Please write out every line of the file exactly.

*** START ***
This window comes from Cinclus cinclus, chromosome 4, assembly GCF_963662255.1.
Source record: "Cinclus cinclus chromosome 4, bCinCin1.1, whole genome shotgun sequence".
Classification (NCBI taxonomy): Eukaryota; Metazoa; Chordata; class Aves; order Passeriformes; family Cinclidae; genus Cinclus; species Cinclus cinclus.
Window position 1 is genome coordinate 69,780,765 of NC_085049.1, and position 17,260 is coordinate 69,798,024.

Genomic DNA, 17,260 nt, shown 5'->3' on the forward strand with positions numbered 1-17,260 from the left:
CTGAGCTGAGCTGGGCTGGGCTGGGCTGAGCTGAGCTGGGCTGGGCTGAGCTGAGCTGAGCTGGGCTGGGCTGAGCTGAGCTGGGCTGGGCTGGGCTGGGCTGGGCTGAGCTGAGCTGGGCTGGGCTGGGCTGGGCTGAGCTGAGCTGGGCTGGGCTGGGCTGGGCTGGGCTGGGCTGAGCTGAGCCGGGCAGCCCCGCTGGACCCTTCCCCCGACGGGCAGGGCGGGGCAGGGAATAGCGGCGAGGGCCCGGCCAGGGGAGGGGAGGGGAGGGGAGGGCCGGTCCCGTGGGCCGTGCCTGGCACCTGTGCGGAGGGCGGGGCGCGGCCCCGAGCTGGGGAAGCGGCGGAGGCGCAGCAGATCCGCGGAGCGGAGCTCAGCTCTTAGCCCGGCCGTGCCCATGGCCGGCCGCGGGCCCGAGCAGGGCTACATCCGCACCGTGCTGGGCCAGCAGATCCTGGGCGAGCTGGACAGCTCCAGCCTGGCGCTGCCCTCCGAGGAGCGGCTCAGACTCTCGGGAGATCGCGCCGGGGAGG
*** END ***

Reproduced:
This window comes from Cinclus cinclus, chromosome 4, assembly GCF_963662255.1.
Source record: "Cinclus cinclus chromosome 4, bCinCin1.1, whole genome shotgun sequence".
Classification (NCBI taxonomy): Eukaryota; Metazoa; Chordata; class Aves; order Passeriformes; family Cinclidae; genus Cinclus; species Cinclus cinclus.
Window position 1 is genome coordinate 69,780,765 of NC_085049.1, and position 17,260 is coordinate 69,798,024.

Genomic DNA, 17,260 nt, shown 5'->3' on the forward strand with positions numbered 1-17,260 from the left:
CTGAGCTGAGCTGGGCTGGGCTGGGCTGAGCTGAGCTGGGCTGGGCTGAGCTGAGCTGAGCTGGGCTGGGCTGAGCTGAGCTGGGCTGGGCTGGGCTGGGCTGGGCTGAGCTGAGCTGGGCTGGGCTGGGCTGGGCTGAGCTGAGCTGGGCTGGGCTGGGCTGGGCTGGGCTGGGCTGAGCTGAGCCGGGCAGCCCCGCTGGACCCTTCCCCCGACGGGCAGGGCGGGGCAGGGAATAGCGGCGAGGGCCCGGCCAGGGGAGGGGAGGGGAGGGGAGGGCCGGTCCCGTGGGCCGTGCCTGGCACCTGTGCGGAGGGCGGGGCGCGGCCCCGAGCTGGGGAAGCGGCGGAGGCGCAGCAGATCCGCGGAGCGGAGCTCAGCTCTTAGCCCGGCCGTGCCCATGGCCGGCCGCGGGCCCGAGCAGGGCTACATCCGCACCGTGCTGGGCCAGCAGATCCTGGGCGAGCTGGACAGCTCCAGCCTGGCGCTGCCCTCCGAGGAGCGGCTCAGACTCTCGGGAGATCGCGCCGGGGAGG